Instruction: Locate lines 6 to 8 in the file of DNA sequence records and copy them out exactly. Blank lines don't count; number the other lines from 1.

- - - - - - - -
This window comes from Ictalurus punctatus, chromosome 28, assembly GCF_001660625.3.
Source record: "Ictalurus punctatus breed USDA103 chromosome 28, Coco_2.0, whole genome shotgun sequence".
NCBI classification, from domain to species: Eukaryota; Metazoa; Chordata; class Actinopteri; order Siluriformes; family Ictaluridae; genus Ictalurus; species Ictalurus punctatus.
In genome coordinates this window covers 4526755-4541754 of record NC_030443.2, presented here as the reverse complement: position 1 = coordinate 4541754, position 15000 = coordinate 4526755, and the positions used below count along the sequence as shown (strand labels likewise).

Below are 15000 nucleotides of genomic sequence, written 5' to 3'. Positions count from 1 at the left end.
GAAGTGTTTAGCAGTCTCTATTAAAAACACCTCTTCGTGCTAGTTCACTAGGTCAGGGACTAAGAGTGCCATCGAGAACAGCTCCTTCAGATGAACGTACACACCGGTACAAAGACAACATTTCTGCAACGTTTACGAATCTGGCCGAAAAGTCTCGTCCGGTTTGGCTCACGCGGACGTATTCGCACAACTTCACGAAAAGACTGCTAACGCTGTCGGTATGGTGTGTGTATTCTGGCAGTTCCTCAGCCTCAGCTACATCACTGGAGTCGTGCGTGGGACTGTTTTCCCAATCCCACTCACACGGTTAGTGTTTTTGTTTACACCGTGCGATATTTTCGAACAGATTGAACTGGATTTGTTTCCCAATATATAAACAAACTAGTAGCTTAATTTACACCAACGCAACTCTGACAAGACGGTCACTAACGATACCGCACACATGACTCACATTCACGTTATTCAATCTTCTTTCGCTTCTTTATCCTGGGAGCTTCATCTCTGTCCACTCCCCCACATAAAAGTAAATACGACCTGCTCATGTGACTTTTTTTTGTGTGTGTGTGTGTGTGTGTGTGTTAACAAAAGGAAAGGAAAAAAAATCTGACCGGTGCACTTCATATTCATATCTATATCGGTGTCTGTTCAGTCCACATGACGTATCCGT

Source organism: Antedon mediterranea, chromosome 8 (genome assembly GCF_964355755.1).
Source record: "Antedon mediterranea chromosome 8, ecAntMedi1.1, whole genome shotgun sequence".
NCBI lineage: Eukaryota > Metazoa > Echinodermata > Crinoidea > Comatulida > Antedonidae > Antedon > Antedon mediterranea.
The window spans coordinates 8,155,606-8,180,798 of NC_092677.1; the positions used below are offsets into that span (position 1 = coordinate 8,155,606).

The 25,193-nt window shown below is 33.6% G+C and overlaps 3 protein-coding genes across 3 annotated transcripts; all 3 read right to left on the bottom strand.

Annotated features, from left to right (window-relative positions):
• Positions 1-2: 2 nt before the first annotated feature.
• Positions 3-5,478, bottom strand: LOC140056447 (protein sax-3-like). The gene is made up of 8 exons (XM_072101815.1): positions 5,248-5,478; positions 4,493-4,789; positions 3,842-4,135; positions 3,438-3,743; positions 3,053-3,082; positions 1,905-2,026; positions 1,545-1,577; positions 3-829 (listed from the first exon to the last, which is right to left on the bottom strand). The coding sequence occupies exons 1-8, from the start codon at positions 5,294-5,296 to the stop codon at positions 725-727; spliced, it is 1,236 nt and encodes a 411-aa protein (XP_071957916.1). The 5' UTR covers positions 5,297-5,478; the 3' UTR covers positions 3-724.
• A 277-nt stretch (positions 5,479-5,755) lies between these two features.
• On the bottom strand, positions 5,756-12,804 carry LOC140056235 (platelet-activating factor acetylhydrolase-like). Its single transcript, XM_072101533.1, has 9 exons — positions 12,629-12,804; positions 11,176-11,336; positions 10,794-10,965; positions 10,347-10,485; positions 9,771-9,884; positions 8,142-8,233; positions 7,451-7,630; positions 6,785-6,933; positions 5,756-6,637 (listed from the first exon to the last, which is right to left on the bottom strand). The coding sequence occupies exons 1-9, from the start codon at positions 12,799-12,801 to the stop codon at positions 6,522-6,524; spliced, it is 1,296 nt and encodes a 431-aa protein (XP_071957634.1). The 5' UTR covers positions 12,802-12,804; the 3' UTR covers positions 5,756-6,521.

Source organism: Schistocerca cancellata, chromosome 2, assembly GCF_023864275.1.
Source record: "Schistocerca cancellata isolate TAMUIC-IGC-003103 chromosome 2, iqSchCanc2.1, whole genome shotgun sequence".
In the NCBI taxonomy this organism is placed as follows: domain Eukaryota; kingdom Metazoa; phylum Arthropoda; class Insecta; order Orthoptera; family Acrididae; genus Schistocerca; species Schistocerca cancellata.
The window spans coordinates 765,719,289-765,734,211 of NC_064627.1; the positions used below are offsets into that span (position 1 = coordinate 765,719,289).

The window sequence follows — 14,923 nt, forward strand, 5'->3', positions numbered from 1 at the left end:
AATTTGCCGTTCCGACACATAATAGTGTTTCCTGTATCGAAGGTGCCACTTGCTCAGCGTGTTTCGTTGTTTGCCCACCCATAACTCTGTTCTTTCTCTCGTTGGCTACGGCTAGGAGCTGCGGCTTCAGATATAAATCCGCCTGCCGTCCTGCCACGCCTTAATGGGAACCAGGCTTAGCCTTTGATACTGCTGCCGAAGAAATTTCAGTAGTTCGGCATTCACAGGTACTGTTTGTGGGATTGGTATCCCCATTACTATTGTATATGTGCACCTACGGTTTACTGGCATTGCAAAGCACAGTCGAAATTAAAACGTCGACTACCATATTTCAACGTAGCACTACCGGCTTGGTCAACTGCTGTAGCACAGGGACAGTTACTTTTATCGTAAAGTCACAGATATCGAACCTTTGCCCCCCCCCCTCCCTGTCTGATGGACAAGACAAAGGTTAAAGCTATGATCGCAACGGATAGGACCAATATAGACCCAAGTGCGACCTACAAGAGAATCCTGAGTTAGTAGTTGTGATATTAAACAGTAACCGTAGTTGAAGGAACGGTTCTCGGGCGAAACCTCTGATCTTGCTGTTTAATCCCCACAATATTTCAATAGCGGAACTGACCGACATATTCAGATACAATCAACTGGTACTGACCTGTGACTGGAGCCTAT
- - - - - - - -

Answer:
GAAGTGTTTAGCAGTCTCTATTAAAAACACCTCTTCGTGCTAGTTCACTAGGTCAGGGACTAAGAGTGCCATCGAGAACAGCTCCTTCAGATGAACGTACACACCGGTACAAAGACAACATTTCTGCAACGTTTACGAATCTGGCCGAAAAGTCTCGTCCGGTTTGGCTCACGCGGACGTATTCGCACAACTTCACGAAAAGACTGCTAACGCTGTCGGTATGGTGTGTGTATTCTGGCAGTTCCTCAGCCTCAGCTACATCACTGGAGTCGTGCGTGGGACTGTTTTCCCAATCCCACTCACACGGTTAGTGTTTTTGTTTACACCGTGCGATATTTTCGAACAGATTGAACTGGATTTGTTTCCCAATATATAAACAAACTAGTAGCTTAATTTACACCAACGCAACTCTGACAAGACGGTCACTAACGATACCGCACACATGACTCACATTCACGTTATTCAATCTTCTTTCGCTTCTTTATCCTGGGAGCTTCATCTCTGTCCACTCCCCCACATAAAAGTAAATACGACCTGCTCATGTGACTTTTTTTTGTGTGTGTGTGTGTGTGTGTGTGTTAACAAAAGGAAAGGAAAAAAAATCTGACCGGTGCACTTCATATTCATATCTATATCGGTGTCTGTTCAGTCCACATGACGTATCCGT

Source organism: Antedon mediterranea, chromosome 8 (genome assembly GCF_964355755.1).
Source record: "Antedon mediterranea chromosome 8, ecAntMedi1.1, whole genome shotgun sequence".